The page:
My visit to the UK was quite awesome and it was really good to catch up with all my old friends and work colleagues again and see how everything has changed, hopefully even convinced a couple to make the journey down under for a visit.
The downside is I’m still catching up on the very large backlog of work from the holidays, which includes some re-work and changes to one of my projects I created in 2007 for my customer Wine Technologies which I have to convert 700 lines of code from MikroPascal to standard MPIDE compatible C.
MikroPascal was a very nice language and is still written and supported but it does cost about $200 for the IDE and also my client (and I suspect most clients if you really ask them) prefer to be able to have the code in C so they can read/modify it if required.
It’s a shame in one way that I have to do this, Pascals a much more forgiving language which makes it real hard to make mistakes in syntax and structure, and it is so easy to pick up what you intended the code to do, even years later. I’ve sometimes written whole modules in one go, compiled them and they have worked, yes you can still put the wrong value in the wrong register and make a pigs-ear of the logic, but generally it was a nice way to go.
C was a language I was very happy with back in the DOS Turbo C days of 1986, Ironically I had to move from it to Turbo-Pascal when I worked at the government and I remember having the same feelings! when I first encountered C++ in windows in 1994 I shuddered at the complex monster of libraries and headers it had grown into and immediately started using Delphi (I always take the easy way out!)
Anyway, as part of the re-work I had to also re do the PCB. The new PCB was larger and customer decided to move from surface mount to through hole and to build them themselves again another change from my normal as most people prefer surface mount which are easier to mass produce offshore. The PIC18F2520 which the project was based on is also still manufactured but is still $4 so I reworked it with the pin compatible PIC18F23K22 as the C code compiled to about half the size of the Pascal code. The new chip is under $2 which should offset some of the costs as he will be making hundreds of these.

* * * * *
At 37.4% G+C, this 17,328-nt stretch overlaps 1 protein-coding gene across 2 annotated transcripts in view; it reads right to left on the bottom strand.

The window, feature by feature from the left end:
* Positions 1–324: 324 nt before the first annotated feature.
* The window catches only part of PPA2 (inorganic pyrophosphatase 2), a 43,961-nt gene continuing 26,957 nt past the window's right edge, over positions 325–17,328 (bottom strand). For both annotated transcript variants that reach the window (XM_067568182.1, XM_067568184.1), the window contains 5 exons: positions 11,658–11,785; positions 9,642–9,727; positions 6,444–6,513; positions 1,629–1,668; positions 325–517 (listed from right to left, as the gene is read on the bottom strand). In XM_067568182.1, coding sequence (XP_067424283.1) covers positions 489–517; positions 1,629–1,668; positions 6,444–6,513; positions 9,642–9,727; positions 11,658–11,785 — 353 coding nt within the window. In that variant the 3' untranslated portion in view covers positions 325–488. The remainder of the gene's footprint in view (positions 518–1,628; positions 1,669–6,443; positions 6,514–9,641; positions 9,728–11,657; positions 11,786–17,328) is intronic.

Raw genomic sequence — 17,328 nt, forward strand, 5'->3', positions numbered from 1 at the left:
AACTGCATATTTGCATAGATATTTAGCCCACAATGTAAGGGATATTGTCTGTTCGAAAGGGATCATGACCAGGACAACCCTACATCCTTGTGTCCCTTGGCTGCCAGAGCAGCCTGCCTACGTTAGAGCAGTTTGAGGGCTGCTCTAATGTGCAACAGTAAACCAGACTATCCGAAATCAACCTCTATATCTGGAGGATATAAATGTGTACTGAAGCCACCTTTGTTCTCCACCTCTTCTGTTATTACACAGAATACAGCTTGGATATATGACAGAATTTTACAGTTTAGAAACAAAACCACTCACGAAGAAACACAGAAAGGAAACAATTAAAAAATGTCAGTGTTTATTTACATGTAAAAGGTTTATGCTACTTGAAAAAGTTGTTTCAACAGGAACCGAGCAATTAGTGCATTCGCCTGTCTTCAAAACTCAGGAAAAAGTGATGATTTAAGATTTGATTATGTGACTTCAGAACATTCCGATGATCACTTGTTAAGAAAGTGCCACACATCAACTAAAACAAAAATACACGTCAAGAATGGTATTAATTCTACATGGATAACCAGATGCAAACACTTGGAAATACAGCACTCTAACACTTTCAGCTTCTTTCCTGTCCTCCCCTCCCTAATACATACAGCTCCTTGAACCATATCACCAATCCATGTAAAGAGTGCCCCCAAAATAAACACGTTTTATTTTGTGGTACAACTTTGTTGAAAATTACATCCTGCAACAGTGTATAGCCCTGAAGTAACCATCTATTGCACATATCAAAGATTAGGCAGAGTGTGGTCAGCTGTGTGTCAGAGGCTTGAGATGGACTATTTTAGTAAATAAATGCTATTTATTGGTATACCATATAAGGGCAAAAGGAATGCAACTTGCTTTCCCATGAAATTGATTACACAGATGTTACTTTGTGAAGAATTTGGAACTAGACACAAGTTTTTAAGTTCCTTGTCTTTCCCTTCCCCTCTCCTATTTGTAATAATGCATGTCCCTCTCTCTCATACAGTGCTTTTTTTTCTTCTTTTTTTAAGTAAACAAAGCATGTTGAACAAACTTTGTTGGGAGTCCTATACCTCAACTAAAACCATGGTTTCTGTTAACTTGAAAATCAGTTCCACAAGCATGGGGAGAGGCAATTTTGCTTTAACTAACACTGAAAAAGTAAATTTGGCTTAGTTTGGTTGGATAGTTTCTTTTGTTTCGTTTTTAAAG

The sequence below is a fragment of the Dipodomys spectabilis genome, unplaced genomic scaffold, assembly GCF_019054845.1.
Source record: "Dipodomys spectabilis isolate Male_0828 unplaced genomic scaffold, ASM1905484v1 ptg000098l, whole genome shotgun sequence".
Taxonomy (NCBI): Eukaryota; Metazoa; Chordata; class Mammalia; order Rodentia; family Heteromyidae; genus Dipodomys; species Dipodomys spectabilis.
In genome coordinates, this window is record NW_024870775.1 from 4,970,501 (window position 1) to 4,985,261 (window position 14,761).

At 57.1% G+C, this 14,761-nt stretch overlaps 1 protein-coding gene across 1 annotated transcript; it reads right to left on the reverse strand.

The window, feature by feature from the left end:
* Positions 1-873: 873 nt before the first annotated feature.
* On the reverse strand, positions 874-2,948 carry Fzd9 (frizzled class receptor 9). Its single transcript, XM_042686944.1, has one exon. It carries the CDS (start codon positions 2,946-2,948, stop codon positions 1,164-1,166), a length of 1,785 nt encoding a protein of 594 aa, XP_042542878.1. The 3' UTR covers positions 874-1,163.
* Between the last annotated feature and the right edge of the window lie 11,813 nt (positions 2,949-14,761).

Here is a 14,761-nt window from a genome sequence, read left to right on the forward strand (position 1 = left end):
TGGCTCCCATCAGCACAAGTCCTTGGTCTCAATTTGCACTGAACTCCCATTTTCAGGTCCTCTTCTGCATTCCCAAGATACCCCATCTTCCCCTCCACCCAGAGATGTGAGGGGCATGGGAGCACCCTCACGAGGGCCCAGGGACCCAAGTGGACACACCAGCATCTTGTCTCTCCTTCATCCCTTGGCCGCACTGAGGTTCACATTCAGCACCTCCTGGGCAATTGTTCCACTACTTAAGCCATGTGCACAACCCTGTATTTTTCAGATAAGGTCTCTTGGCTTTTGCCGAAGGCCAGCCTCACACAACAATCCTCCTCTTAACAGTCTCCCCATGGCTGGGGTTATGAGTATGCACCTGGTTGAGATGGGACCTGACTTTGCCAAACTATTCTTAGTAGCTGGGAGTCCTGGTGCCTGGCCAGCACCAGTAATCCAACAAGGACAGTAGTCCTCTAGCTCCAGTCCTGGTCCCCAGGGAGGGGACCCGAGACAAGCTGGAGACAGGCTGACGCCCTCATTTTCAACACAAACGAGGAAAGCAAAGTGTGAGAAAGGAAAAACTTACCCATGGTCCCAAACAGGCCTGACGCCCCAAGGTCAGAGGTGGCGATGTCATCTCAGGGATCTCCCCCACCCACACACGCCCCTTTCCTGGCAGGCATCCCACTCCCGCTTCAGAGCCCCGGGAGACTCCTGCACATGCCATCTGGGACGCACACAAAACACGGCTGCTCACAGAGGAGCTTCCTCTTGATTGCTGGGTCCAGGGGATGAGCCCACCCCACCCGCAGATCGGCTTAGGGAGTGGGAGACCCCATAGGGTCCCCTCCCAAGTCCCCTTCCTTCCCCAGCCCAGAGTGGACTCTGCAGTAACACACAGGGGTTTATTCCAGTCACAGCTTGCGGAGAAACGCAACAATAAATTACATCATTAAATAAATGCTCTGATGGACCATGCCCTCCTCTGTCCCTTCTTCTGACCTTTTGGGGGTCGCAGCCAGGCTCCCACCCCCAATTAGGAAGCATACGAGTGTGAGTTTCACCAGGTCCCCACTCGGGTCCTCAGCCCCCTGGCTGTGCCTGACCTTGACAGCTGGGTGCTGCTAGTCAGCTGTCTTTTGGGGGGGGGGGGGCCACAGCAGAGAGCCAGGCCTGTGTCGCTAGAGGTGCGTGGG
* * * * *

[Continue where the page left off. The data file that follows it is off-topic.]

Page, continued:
The catch2 production system is also still on the back-burner due to work pressure from my major client, the Mussel factory are sweet with this delay (they don’t pay a penny until its all in tested and working) and it gives them a bit of time to figure out a more efficient way of production s a few changes are on the cards when I pick it back up in a week or two.
I ordered and checked out the ESP8266 boards, mixed results with the first modules (with older firmware and chip) booting but failing to go ready, the second batch I ordered (after I almost gave up on the chips) are the newer ESP8266EX ones and seem to be playing ball, but seem a bit flakey in the firmware and power hungry at switch on. A few people in the maker community are doing a lot of work testing these and improving the firmware, with this in mind I have re-spun the mobile terminal board to use one and test properly.
I signed the NDA to get more technical info on the device but they do not give you any more data than is already leaked to the comunity, a strange way of doing business is not giving out technical documentation on what you are trying to sell! Anyway, Check out the progress on ESP8266.com and hackaday.io
I have also been designing the byte-code and comms protocols for the mobile terminal to ensure all traffic to and from the server is short and concise. The 2.4Ghz wifi band is very over-crowded and having everything in a single packet has a lot of advantages. Currently this is slow going as I really need to put some quality time aside where there are no distractions.